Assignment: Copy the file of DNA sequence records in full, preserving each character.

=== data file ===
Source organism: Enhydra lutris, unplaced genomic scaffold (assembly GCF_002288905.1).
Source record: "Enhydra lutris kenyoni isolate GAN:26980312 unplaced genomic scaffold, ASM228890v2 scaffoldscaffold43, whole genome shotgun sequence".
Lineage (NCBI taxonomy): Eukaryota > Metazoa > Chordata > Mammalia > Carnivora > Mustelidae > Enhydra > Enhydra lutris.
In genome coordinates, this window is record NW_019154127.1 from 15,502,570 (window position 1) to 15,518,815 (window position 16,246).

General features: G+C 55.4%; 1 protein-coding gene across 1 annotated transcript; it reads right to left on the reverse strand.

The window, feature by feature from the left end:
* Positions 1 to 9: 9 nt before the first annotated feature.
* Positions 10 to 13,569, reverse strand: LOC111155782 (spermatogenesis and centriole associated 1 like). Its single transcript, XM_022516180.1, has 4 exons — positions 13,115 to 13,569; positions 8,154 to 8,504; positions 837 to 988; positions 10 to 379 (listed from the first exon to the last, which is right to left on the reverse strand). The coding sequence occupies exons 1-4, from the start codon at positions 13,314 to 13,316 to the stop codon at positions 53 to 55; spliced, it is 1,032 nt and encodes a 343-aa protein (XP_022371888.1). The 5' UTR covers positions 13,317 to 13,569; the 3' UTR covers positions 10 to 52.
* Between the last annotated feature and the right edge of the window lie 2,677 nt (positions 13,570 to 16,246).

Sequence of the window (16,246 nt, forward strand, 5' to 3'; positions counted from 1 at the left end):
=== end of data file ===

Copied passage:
Source organism: Enhydra lutris, unplaced genomic scaffold (assembly GCF_002288905.1).
Source record: "Enhydra lutris kenyoni isolate GAN:26980312 unplaced genomic scaffold, ASM228890v2 scaffoldscaffold43, whole genome shotgun sequence".
Lineage (NCBI taxonomy): Eukaryota > Metazoa > Chordata > Mammalia > Carnivora > Mustelidae > Enhydra > Enhydra lutris.
In genome coordinates, this window is record NW_019154127.1 from 15,502,570 (window position 1) to 15,518,815 (window position 16,246).

General features: G+C 55.4%; 1 protein-coding gene across 1 annotated transcript; it reads right to left on the reverse strand.

The window, feature by feature from the left end:
* Positions 1 to 9: 9 nt before the first annotated feature.
* Positions 10 to 13,569, reverse strand: LOC111155782 (spermatogenesis and centriole associated 1 like). Its single transcript, XM_022516180.1, has 4 exons — positions 13,115 to 13,569; positions 8,154 to 8,504; positions 837 to 988; positions 10 to 379 (listed from the first exon to the last, which is right to left on the reverse strand). The coding sequence occupies exons 1-4, from the start codon at positions 13,314 to 13,316 to the stop codon at positions 53 to 55; spliced, it is 1,032 nt and encodes a 343-aa protein (XP_022371888.1). The 5' UTR covers positions 13,317 to 13,569; the 3' UTR covers positions 10 to 52.
* Between the last annotated feature and the right edge of the window lie 2,677 nt (positions 13,570 to 16,246).

Sequence of the window (16,246 nt, forward strand, 5' to 3'; positions counted from 1 at the left end):